Next came the creation of a shortlist of three or four candidates for interview; some members of the department were keen to stack the list with members of the diversity groups. To this end, there was much sophistry about why a (white) male candidate’s book with a prestigious university press was really no better than — was actually perhaps a bit inferior to — a female candidate’s single article with an academic journal of no repute; or about why a (white) male candidate’s expertise in highly competitive Shakespeare studies was no better than — was actually far less original than — a female candidate’s untested, largely speculative work on an obscure seventeenth-century woman playwright. Thus were well-qualified white men kept out of the competition. Moments of levity occasionally occurred when we were forced into elaborate interpretative dances to determine if a male candidate might be black or Asian or gay, though usually the savvy candidate made that clear in his cover letter.
At the hiring stage, there was the same special pleading. Poor presentations by women candidates were praised as “provocatively unorthodox” or “strategically unconventional” while polished ones by men were criticized as “safe” or “unoriginal.” Women’s mistakes could be overlooked or seen as strengths (“I like that she was courageous enough to present on material that she is still working through”) while men’s mistakes were definitive (“I’m shocked that he could be finishing a PhD and still not know that [minor detail”]). One male candidate who had given the best demonstration class I’d ever seen was criticized by our leading feminist professor — presumably because she could find no other faults — for having never visited England to do archival work, a criticism the poverty-conscious lady would almost certainly never have made of a struggling single-mother candidate. That a man might have life circumstances preventing him from travel seemed not to have occurred to her.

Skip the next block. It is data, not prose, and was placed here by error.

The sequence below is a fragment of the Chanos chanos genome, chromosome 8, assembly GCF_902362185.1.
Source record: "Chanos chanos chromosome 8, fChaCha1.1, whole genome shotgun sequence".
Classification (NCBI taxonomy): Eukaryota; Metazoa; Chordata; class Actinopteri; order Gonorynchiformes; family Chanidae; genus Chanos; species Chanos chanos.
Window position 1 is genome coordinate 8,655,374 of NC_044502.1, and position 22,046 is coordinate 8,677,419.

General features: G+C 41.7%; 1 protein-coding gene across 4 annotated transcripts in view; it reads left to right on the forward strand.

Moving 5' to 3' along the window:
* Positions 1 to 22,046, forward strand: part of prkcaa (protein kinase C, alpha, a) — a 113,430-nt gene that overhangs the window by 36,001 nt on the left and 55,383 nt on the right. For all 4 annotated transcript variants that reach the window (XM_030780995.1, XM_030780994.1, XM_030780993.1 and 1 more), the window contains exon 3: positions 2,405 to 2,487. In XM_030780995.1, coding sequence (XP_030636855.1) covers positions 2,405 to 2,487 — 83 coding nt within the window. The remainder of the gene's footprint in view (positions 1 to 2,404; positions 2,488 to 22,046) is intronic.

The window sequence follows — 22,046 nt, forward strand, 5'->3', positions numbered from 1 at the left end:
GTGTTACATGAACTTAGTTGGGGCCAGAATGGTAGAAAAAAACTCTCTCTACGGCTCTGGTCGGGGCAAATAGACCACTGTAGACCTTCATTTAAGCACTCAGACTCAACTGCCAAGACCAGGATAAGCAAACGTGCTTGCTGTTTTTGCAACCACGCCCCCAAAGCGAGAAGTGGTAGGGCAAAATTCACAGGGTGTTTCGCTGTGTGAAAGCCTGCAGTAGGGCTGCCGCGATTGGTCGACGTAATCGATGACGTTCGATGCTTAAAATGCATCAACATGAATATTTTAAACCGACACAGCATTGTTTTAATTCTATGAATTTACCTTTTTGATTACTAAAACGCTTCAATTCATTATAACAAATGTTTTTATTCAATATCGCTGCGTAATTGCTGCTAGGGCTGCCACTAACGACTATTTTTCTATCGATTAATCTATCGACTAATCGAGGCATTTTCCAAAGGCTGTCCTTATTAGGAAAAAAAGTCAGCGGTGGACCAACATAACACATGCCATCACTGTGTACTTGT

During the four years I worked at this university, we hired five new faculty members, only one of them a man. An extraordinarily well qualified candidate, he was hired in a divisive contest that saw, at its end, the same good woman who so prized archival research in tearful colloquy with our department head over the department’s failure to pursue its equity mandate. To her, equity meant that, well into the foreseeable future, no white men should be hired at all.
When the department sought to hire an Aboriginal specialist in Aboriginal literature, our desire to make amends for Canada’s “genocidal history” led to even more zealous equity measures. Early on, we determined that the normal qualification of a PhD should be waived in favor of cultural qualifications, particularly knowledge of Aboriginal lore. The PhD was, after all, a white Western construct tainted by the history of colonialism. Once framed by an anti-colonial ethic, the search process became almost unworkably burdened by white guilt. Academic publications could not be required, we reasoned, because Aboriginal culture was traditionally oral, not print-based. Aboriginal people approached teaching, learning, and cultural authority from a point of view fundamentally different from that of white scholars. Protocols of respect for elders, gift-giving, talking circles, and non-exploitative communication — often involving long silences — set Aboriginal knowledge practices apart from Western ones.